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26th February 1852 - THE BIRKENHEAD
In January 1852 the Birkenhead troop transport sailed under the command of Royal Navy Captain Robert Salmond for the Cape of Good Hope with reinforcements for the Kaffir War. The 74th had the largest draft on board, and the Officer Commanding Troops, Lieutenant Colonel Seton, had just been appointed to the command of the 74th in place of Lieutenant Colonel Fordyce, killed in action.
Besides the troops, who were nearly all young recruits, there were about twenty-six women and children. The ship went on the rocks off Danger Point, while rounding the Cape, and the water, rushing in, drowned many soldiers in their hammocks. The remainder fell-in on deck under their officers, manned the pumps, and got the few boats safely away with the women and children. When the ship broke up, Colonel Seton called on the men to stand fast, lest by jumping overboard they should endanger the boats, which were lying close by.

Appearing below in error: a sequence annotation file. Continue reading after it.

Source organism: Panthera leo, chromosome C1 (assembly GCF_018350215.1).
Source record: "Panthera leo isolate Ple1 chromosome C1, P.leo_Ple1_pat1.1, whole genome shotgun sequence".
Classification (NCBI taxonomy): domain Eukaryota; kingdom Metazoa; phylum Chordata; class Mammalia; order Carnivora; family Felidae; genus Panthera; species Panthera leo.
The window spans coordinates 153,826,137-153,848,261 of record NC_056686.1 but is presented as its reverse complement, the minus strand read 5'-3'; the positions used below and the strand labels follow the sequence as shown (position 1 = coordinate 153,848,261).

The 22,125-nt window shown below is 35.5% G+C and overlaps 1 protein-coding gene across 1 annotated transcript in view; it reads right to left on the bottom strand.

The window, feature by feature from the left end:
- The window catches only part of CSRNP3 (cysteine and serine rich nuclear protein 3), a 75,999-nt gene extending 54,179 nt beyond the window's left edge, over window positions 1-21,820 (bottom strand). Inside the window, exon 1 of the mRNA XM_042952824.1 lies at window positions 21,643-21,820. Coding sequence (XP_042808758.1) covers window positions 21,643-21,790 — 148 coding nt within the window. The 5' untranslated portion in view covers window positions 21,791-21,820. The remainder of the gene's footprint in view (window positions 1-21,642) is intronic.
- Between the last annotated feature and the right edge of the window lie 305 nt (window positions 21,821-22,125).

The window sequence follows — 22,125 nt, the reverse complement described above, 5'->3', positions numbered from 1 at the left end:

They kept rank and went down with the ship, there being only 193 survivors out of a company of 631; but all the women and children were saved.
The incident fired the world’s imagination, and the story was read aloud to every regiment in the Prussian Army, as an example of supreme discipline, courage and self-sacrifice.